Griffin made two crucial free
throws to put UBC in front again
but Sheila Brennan tied the game
for the visitors with 30 seconds to
go-
Saskatchewan missed a great
chance to win the game when
Donna Veale was fouled with two
seconds left on the clock but she
failed to make either of the two
free throws, forcing the game into
overtime with the score 55-55.
During the five-minute overtime
UBC could not get untracked and
played poorly as Saskatchewan
went on to win 63-59.
Nancy Brentnell and Sheila
Brennan were again the top
scorers for Saskatchewan with 22
and 15 points respectively.
For UBC Margot McCullough
had 14 points, Lorna Calancie 13
and Pat Griffin and Jane Atkinson
10 each.
Next weekend the Thunderettes
travel to Victoria to play the highflying University of Victoria
squad, which is undefeated this
season and has not lost a league
game in over two and one-half
years. Next home action is Jan. 27-
28 against the University of
Alberta Pandas.
PACKAGE INCLUDES:
• Bus - Vane./Kelowna & Return
« 2 Nights Deluxe Accommodations
• 1 Dinner in Tramps Night Club
• Lift Tickets & Mountain Transfers
• Complimentary Use of Saunas,
Exercise Room & Heated Pool
YOUR CAMPUS REP. - RANDY BURKE
THE CAPRI HOTEL &
BIG WHITE MTN.
IN KELOWNA
Only $75.00
per person
double occupancy
BOOK NOW
FOR THIS WEEKEND
CONTACT:
733-0983 Evenings
CLASS OF '78
Written Applications are now
being accepted for:
I. The $4.00 per graduating student rebate
for funding of grad composites and/or
functions. The application must specify:
(a) What your committee will be using the funds
for;
(b) The funds required;
(c) In    the    case    of    composites,    submit
photographers name, and;
(d) In the case of a Grad function, submit date,
place and details;
(e) Name   of   applicant   and   their   faculty   or
department.
DEADLINE FOR APPLICATIONS IS
JANUARY 27, 1978.
||. Grad Class Gifts and Projects: The proposed Gifts and/or Projects should provide a
service to the University Community and/or
the Community at large. The applications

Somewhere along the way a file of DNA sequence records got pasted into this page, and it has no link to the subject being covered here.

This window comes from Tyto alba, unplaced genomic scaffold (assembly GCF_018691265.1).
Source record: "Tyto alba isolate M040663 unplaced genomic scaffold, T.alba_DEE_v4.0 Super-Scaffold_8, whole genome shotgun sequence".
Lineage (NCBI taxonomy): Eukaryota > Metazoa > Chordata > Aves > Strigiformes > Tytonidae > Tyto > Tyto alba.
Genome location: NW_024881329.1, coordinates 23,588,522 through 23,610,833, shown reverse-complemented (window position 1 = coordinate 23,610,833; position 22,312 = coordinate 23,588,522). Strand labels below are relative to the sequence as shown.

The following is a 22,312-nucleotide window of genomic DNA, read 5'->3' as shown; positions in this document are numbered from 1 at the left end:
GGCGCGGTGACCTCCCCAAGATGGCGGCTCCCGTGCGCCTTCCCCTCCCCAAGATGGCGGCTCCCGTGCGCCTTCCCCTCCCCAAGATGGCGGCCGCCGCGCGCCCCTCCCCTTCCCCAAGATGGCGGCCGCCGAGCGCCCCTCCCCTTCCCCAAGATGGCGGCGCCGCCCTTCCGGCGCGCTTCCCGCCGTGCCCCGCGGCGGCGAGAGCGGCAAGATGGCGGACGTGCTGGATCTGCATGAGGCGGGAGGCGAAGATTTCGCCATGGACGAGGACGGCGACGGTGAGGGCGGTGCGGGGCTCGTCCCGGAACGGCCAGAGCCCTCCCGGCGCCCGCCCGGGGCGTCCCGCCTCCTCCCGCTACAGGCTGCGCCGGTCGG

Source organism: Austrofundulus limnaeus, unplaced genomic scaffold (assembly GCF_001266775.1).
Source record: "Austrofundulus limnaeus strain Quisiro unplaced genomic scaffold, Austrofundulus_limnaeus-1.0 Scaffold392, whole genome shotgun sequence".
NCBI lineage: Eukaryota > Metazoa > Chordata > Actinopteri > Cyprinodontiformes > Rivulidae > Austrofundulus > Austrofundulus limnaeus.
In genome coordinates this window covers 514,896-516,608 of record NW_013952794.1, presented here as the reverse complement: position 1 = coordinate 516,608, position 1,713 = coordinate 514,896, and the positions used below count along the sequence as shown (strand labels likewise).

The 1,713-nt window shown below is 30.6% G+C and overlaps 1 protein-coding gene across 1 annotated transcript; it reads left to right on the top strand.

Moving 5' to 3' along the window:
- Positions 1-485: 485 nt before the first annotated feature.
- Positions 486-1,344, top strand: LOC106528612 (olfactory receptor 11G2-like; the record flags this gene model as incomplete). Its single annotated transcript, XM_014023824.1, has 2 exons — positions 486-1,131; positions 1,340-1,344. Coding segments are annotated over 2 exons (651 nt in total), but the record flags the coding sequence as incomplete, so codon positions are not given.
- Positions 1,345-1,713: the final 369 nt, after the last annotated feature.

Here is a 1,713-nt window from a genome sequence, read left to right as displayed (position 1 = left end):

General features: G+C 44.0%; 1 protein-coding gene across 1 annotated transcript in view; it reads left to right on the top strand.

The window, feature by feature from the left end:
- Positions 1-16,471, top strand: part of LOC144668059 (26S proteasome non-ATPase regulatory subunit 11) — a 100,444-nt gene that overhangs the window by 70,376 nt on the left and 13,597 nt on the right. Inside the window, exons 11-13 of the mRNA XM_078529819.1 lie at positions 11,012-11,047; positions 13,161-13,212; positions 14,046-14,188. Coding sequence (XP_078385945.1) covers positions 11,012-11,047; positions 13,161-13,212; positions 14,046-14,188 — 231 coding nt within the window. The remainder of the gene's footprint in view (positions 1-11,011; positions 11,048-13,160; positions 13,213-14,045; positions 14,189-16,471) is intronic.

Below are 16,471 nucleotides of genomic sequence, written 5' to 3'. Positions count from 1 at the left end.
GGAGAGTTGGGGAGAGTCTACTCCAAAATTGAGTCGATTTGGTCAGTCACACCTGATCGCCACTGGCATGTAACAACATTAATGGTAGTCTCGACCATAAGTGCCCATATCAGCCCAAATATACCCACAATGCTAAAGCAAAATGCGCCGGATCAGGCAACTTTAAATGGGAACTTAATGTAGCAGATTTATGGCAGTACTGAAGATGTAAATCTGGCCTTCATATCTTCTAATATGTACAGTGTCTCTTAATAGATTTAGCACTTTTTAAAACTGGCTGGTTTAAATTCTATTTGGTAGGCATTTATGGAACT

must include:
(a) The name of the group requesting funds;
(b) The nature of the gift or project;
(c) If it is a gift OR project;
(d) The amount sought;
(e) A one-hundred (100) word description of the
girt OR project and of the planned allocation
of any funds granted.
Deadline for applications is February 10,1978
Send applications (and questions) to SUB
Box 118. No applications will be accepted
after the deadlines indicated.
Submitted by,
MARIA KRAVJANSKI,
Public Relations Officer,
Grad Class Council. Page 8
THE        UBYSSEY
Tuesday, January 17, 1978
UBC hoopsters hogtie Huskies
By DON MacINTYRE
The UBC basketball Thunderbirds evened their Canada West
University Athletic Association
record at 5-5 over the weekend,
sweeping both ends of a weekend
doubleheader from the University
of Saskatchewan Huskies at War
Memorial Gym.
Jock
shorts
Most of the opposition must have
been home watching football over
the weekend, because UBC's men's
ski team grabbed first place, while
the women's squad came second at
the Crystal Mountain Invitational
qualifying ski meet.
An outstanding performance at
Washington's Crystal Mountain
was notched by UBC's Kathy
O'Sullivan, who won both the
slalom and the grand slalom.
Ten U.S. colleges comprised
UBC's competition at the meet
which prepares for next month's
championships at Bogus Basin,
Idaho.
Ken Garrett kicked a penalty
goal to give UBC a 1-0 win over
Lobbans in B.C. soccer League
action   at  Thunderbird   Stadium
Saturday.
•    »    *
The UBC Thunderettes hockey
team improved its record to 7-5
with a pair of wins over the hosting
University of Saskatchewan
Huskies. In Saturday's 7-5 win, Ted
Sostey and Rob Jones each scored
two goals for UBC, while singles
were scored by Sean Boyd, Peter
Moyls and Lane Lavik. The 'Birds
had a 6-0 shut-out Friday on a pair
by Brian Hepp and singles by Tom
Blaney, Jim Stuart, Moyls and
Dick Jellama.
Home stand
From page 7
second game of a three-game
home-stand Saturday against the
Meralomas. A week from Saturday, Oregon State University will
be in town.
The 'Birds are not participating
in any conference play this spring